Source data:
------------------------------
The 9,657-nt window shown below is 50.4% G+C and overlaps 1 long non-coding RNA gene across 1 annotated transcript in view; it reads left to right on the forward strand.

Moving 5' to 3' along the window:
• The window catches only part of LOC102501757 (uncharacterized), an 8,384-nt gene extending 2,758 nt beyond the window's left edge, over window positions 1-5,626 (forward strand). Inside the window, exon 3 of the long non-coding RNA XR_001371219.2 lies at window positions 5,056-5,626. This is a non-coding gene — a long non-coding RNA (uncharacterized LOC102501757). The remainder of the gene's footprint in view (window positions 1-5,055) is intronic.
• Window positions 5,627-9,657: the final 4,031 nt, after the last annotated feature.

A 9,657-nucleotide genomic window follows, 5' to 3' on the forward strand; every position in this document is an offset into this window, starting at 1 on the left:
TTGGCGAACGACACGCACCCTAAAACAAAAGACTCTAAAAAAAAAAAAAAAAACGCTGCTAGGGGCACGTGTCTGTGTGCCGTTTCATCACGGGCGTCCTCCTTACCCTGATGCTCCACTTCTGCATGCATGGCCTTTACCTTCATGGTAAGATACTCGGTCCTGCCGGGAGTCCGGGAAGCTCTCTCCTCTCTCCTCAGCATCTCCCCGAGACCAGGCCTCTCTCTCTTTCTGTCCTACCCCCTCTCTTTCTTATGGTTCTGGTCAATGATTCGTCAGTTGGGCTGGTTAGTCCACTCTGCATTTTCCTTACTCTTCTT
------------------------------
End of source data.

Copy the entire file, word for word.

The 9,657-nt window shown below is 50.4% G+C and overlaps 1 long non-coding RNA gene across 1 annotated transcript in view; it reads left to right on the forward strand.

Moving 5' to 3' along the window:
• The window catches only part of LOC102501757 (uncharacterized), an 8,384-nt gene extending 2,758 nt beyond the window's left edge, over window positions 1-5,626 (forward strand). Inside the window, exon 3 of the long non-coding RNA XR_001371219.2 lies at window positions 5,056-5,626. This is a non-coding gene — a long non-coding RNA (uncharacterized LOC102501757). The remainder of the gene's footprint in view (window positions 1-5,055) is intronic.
• Window positions 5,627-9,657: the final 4,031 nt, after the last annotated feature.

A 9,657-nucleotide genomic window follows, 5' to 3' on the forward strand; every position in this document is an offset into this window, starting at 1 on the left:
TTGGCGAACGACACGCACCCTAAAACAAAAGACTCTAAAAAAAAAAAAAAAAACGCTGCTAGGGGCACGTGTCTGTGTGCCGTTTCATCACGGGCGTCCTCCTTACCCTGATGCTCCACTTCTGCATGCATGGCCTTTACCTTCATGGTAAGATACTCGGTCCTGCCGGGAGTCCGGGAAGCTCTCTCCTCTCTCCTCAGCATCTCCCCGAGACCAGGCCTCTCTCTCTTTCTGTCCTACCCCCTCTCTTTCTTATGGTTCTGGTCAATGATTCGTCAGTTGGGCTGGTTAGTCCACTCTGCATTTTCCTTACTCTTCTT